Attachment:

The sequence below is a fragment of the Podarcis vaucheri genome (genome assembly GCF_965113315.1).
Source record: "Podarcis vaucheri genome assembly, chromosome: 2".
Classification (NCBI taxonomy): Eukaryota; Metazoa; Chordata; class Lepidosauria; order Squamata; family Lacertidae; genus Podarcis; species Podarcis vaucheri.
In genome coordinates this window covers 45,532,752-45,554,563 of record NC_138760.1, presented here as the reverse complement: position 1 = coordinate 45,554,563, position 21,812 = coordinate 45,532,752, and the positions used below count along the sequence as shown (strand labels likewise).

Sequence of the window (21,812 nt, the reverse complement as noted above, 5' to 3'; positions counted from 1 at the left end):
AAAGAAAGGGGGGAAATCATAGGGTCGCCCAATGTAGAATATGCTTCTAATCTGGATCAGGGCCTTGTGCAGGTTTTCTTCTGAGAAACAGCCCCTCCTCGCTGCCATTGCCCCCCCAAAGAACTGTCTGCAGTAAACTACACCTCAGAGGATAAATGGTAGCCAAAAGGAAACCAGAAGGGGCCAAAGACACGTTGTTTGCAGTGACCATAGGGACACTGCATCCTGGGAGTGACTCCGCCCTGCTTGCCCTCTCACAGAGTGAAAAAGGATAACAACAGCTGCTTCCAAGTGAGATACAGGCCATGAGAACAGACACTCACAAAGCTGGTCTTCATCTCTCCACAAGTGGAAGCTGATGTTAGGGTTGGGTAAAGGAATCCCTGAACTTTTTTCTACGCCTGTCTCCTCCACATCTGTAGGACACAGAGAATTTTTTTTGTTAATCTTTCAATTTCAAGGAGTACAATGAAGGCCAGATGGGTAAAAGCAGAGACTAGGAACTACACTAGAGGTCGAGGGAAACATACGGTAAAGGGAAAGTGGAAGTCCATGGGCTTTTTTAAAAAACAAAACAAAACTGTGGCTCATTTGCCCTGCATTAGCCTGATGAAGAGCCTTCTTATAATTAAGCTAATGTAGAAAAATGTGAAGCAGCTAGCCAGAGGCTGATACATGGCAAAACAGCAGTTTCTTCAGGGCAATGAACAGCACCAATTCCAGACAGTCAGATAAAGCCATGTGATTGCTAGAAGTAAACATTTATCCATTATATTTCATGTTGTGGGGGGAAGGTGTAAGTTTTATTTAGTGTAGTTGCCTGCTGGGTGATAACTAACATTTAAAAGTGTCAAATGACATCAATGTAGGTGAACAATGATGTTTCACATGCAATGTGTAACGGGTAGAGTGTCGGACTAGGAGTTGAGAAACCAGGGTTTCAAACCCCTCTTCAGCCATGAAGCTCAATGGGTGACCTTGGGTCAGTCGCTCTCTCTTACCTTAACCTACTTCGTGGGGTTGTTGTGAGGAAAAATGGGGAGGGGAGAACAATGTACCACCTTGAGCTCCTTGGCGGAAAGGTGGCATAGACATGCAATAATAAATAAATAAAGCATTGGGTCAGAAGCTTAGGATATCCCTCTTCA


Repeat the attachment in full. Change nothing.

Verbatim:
The sequence below is a fragment of the Podarcis vaucheri genome (genome assembly GCF_965113315.1).
Source record: "Podarcis vaucheri genome assembly, chromosome: 2".
Classification (NCBI taxonomy): Eukaryota; Metazoa; Chordata; class Lepidosauria; order Squamata; family Lacertidae; genus Podarcis; species Podarcis vaucheri.
In genome coordinates this window covers 45,532,752-45,554,563 of record NC_138760.1, presented here as the reverse complement: position 1 = coordinate 45,554,563, position 21,812 = coordinate 45,532,752, and the positions used below count along the sequence as shown (strand labels likewise).

Sequence of the window (21,812 nt, the reverse complement as noted above, 5' to 3'; positions counted from 1 at the left end):
AAAGAAAGGGGGGAAATCATAGGGTCGCCCAATGTAGAATATGCTTCTAATCTGGATCAGGGCCTTGTGCAGGTTTTCTTCTGAGAAACAGCCCCTCCTCGCTGCCATTGCCCCCCCAAAGAACTGTCTGCAGTAAACTACACCTCAGAGGATAAATGGTAGCCAAAAGGAAACCAGAAGGGGCCAAAGACACGTTGTTTGCAGTGACCATAGGGACACTGCATCCTGGGAGTGACTCCGCCCTGCTTGCCCTCTCACAGAGTGAAAAAGGATAACAACAGCTGCTTCCAAGTGAGATACAGGCCATGAGAACAGACACTCACAAAGCTGGTCTTCATCTCTCCACAAGTGGAAGCTGATGTTAGGGTTGGGTAAAGGAATCCCTGAACTTTTTTCTACGCCTGTCTCCTCCACATCTGTAGGACACAGAGAATTTTTTTTGTTAATCTTTCAATTTCAAGGAGTACAATGAAGGCCAGATGGGTAAAAGCAGAGACTAGGAACTACACTAGAGGTCGAGGGAAACATACGGTAAAGGGAAAGTGGAAGTCCATGGGCTTTTTTAAAAAACAAAACAAAACTGTGGCTCATTTGCCCTGCATTAGCCTGATGAAGAGCCTTCTTATAATTAAGCTAATGTAGAAAAATGTGAAGCAGCTAGCCAGAGGCTGATACATGGCAAAACAGCAGTTTCTTCAGGGCAATGAACAGCACCAATTCCAGACAGTCAGATAAAGCCATGTGATTGCTAGAAGTAAACATTTATCCATTATATTTCATGTTGTGGGGGGAAGGTGTAAGTTTTATTTAGTGTAGTTGCCTGCTGGGTGATAACTAACATTTAAAAGTGTCAAATGACATCAATGTAGGTGAACAATGATGTTTCACATGCAATGTGTAACGGGTAGAGTGTCGGACTAGGAGTTGAGAAACCAGGGTTTCAAACCCCTCTTCAGCCATGAAGCTCAATGGGTGACCTTGGGTCAGTCGCTCTCTCTTACCTTAACCTACTTCGTGGGGTTGTTGTGAGGAAAAATGGGGAGGGGAGAACAATGTACCACCTTGAGCTCCTTGGCGGAAAGGTGGCATAGACATGCAATAATAAATAAATAAAGCATTGGGTCAGAAGCTTAGGATATCCCTCTTCA